ack on Nov. 9, Florida Gulf Coast University, a small school in Fort Myers, Fla., that has existed for just 22 years, opened its basketball season with a game against Virginia Commonwealth. The two programs couldn't have been more different. The VCU Rams were considered one of the 30 best teams in Division I and had made a Final Four run in the 2011 NCAA tournament. The FGC Eagles, meanwhile, were entering just their sixth season as a Division I program, period, and had yet to finish above .500 in any of them. The game went as expected: VCU crushed FGCU, 80-57, and the teams went their separate ways.
Who would've thought that five months and 35 games later, Florida Gulf Coast would be on a VCU-like run of its own, the darling of the 2013 NCAA tournament.
In its two bracket-busting games, the Eagles have blown up the conventional wisdom of what a high seed can do in the NCAA tournament. With a high-flying 81-71 win over No. 7 San Diego State, FGCU became the first 15-seed ever to advance to the Sweet 16. The start of that unprecedented run: A 78-68 upset over bona fide title contender and two-seed Georgetown.
The Eagles are such an improbable Cinderella that their story feels made up. Their coach, Andy Enfield, owns a multi-million dollar stake in a tech startup and married a Maxim model; the team's best player, Sherwood Brown, was a walk-on. And instead of scraping by with late threes or a grind-it-out game plan like past bracket-busters, FGCU made its way to the Sweet 16 on a platform of GIF-ready alley-oops, a dizzyingly fast tempo, and a style so loose it belongs on a New York City playground court.
The 2013 NCAA tournament will be the first ever to have two 13-or-higher seeds in the Sweet 16, one year after 13th-seeded Ohio advanced to those regional semifinals and two 15-seeds — Lehigh and Norfolk State — eliminated Duke and Missouri to get to the round of 32. Of course, high-seed upsets have always been a part of the tournament, and are in fact less surprising than they appear on first glance. But as this tournament has shown, the gap between the traditional powerhouses and the mid-majors (not to mention the pipsqueaks like Florida Gulf Coast) is closing more and more every year. Upsets like FGCU's aren't the exception anymore; they're practically the rule.
Of course, we shouldn't expect the Florida Gulf Coasts of the world to suddenly rise up and become our new college basketball overlords. But it's clear that the tournament is struggling to keep up with the newfound parity. It used to be that an easy first- or second-round matchup against a middling high seed was a stellar team's reward for a season well done. Now, it's a fight from the get-go. Matchups that looked tantalizingly easy on paper have become amazingly close on the court.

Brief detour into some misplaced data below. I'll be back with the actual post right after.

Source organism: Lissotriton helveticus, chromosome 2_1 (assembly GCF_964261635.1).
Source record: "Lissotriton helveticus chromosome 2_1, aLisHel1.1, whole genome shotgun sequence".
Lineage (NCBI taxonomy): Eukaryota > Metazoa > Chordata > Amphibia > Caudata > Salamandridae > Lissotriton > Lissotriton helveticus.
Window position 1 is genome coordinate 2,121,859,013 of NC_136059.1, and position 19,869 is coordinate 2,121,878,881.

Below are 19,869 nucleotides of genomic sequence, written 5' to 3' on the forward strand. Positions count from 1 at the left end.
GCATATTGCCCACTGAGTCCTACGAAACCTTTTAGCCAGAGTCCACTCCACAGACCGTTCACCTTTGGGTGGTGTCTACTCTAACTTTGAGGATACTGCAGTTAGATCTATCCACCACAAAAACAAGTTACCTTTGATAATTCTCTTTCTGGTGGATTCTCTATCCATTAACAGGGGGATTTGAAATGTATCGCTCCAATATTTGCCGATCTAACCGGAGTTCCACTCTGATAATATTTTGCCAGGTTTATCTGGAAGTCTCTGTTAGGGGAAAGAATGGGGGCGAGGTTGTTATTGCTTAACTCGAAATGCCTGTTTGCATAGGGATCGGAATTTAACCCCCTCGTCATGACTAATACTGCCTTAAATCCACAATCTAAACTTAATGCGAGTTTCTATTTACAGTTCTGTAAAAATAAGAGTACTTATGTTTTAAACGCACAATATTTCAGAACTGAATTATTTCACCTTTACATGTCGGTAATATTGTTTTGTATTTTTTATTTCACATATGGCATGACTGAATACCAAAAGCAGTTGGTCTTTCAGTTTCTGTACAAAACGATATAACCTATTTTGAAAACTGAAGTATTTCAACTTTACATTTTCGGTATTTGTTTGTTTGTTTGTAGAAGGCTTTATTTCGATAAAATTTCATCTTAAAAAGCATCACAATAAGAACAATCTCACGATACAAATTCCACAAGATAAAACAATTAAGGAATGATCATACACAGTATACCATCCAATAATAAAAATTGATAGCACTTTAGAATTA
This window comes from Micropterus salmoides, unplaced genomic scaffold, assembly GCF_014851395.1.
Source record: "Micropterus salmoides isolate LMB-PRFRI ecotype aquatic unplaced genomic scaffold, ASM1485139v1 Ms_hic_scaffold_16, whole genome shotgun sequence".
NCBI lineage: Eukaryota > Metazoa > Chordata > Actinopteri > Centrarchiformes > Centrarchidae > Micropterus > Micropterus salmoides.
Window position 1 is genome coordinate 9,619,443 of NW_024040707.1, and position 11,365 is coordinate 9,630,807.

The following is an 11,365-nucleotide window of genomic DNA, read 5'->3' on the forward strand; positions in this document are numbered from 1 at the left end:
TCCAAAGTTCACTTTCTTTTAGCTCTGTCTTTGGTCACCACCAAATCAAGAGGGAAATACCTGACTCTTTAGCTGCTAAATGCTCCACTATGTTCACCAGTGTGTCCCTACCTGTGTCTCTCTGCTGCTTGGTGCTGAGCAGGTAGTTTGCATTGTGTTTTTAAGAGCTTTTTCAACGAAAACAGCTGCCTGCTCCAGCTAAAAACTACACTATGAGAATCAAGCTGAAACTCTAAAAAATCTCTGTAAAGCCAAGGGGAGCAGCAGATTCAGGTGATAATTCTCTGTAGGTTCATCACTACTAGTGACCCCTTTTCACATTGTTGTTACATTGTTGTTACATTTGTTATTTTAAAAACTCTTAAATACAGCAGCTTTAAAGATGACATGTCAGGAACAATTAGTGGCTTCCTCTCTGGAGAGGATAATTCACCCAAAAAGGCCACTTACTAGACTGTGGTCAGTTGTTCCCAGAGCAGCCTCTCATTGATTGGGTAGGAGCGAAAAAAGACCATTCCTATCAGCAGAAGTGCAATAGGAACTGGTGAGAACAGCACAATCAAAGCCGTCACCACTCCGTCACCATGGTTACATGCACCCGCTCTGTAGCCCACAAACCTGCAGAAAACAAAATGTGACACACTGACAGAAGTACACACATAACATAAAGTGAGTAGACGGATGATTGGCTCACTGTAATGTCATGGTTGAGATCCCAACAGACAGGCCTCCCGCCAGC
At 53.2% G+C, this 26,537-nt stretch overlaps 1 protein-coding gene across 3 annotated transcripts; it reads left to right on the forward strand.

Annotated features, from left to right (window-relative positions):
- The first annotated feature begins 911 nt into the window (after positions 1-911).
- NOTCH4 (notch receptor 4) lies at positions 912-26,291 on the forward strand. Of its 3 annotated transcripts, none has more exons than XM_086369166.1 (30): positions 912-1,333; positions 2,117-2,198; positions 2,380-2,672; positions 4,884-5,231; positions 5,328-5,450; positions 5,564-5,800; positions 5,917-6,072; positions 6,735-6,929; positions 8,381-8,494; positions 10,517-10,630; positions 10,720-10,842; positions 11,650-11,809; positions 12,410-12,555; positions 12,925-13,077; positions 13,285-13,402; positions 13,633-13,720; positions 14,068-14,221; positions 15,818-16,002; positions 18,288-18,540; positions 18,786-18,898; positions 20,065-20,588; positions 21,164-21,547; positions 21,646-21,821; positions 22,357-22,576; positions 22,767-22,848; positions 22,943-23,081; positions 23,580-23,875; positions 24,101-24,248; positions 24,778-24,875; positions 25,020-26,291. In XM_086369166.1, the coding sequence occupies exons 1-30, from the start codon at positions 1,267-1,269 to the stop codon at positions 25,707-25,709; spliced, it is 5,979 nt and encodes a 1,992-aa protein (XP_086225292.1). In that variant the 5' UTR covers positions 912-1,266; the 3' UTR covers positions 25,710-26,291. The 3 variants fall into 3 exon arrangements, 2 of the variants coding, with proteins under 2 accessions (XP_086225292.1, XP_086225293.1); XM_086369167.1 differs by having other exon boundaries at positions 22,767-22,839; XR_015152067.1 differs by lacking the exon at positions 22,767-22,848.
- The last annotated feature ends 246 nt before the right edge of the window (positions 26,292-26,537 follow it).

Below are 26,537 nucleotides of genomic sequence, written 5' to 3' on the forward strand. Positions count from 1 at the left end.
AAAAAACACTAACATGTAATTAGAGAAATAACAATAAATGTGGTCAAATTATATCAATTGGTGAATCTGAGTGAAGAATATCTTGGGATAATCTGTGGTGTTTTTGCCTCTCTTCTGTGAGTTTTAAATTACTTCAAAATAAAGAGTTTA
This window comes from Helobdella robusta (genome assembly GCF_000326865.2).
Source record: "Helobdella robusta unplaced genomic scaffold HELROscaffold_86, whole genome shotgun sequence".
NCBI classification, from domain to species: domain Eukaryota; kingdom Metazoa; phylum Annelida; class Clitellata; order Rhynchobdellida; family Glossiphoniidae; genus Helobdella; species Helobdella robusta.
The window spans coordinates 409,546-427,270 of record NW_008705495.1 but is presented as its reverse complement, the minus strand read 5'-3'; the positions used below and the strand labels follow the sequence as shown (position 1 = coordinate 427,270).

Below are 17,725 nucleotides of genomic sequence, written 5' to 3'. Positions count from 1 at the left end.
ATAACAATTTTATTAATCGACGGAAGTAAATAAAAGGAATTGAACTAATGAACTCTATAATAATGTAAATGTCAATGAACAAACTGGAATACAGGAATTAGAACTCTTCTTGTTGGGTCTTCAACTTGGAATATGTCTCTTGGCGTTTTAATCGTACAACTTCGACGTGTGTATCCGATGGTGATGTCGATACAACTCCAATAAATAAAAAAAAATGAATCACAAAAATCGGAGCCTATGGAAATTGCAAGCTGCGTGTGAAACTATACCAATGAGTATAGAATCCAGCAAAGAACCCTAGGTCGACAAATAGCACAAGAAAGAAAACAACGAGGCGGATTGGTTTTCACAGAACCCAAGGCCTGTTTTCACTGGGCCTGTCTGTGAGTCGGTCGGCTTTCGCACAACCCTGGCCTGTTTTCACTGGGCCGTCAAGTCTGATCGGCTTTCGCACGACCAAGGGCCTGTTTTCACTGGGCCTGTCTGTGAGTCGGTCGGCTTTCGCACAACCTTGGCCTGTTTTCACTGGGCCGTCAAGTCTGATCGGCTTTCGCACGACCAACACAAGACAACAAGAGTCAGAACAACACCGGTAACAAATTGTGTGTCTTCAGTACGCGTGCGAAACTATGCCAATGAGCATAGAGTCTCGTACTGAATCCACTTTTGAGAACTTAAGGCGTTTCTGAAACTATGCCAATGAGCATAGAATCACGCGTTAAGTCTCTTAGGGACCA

Take a look at your (presumably ruined) brackets to see how even the game has become. In the Sweet 16, the Eagles will be joined by 13th-seeded La Salle, which had to take part in a play-in game just to make the tournament, and then knocked out Kansas State. No. 12 Oregon will be there, too, as will ninth-seeded Wichita State, which took out No. 1 Gonzaga. That same Gonzaga team barely survived an encounter with No. 16 Southern University, which would've been the first 16-over-1 upset in NCAA history. This tournament also featured 14-seed Harvard eliminating No. 3 New Mexico and 12-seed Ole Miss sending No. 5 Wisconsin home. Ninth-seeded Temple nearly pulled the upset on No. 1 Indiana on Sunday, and No. 10 Iowa State was half a second away from taking No. 2 Ohio State to overtime.
In most of those games, the patina of a numeric seed hid the very real danger lurking underneath. Nowhere is that more true than Florida Gulf Coast. The Eagles never made the national top 25 rankings — or even earned a vote — but their season was more impressive than you'd expect from a 15-seed. They shook off the opening loss to VCU and held eventual ACC champion Miami to 51 points in a double-digit win. The stats show a team that shot well from inside the arc and flew up and down the court, harassing teams and forcing them into turnovers. Shooting guard Bernard Thompson had the sixth highest steal percentage in the country; point guard Brett Comer had an assist on 43 percent of his teammates' baskets, the third best rate in Division I. According to Ken Pomeroy, lanky forward Chase Fieler is the 27th best shooter in the country in effective field goal percentage. The Eagles rolled through the Atlantic Sun tournament with three straight double-digit wins to earn the conference's automatic bid to the big dance. The rest has been history.
For the next four days, Florida Gulf Coast gets to celebrate its status as the team least likely to still be standing. Then comes a date Friday with the Florida Gators, a two-time NCAA champion, for the right to advance to the Elite Eight. For the Eagles, it would continue a magical run they never could have envisioned at season's start. But it's a path that's become a lot easier to imagine for future high seeds.
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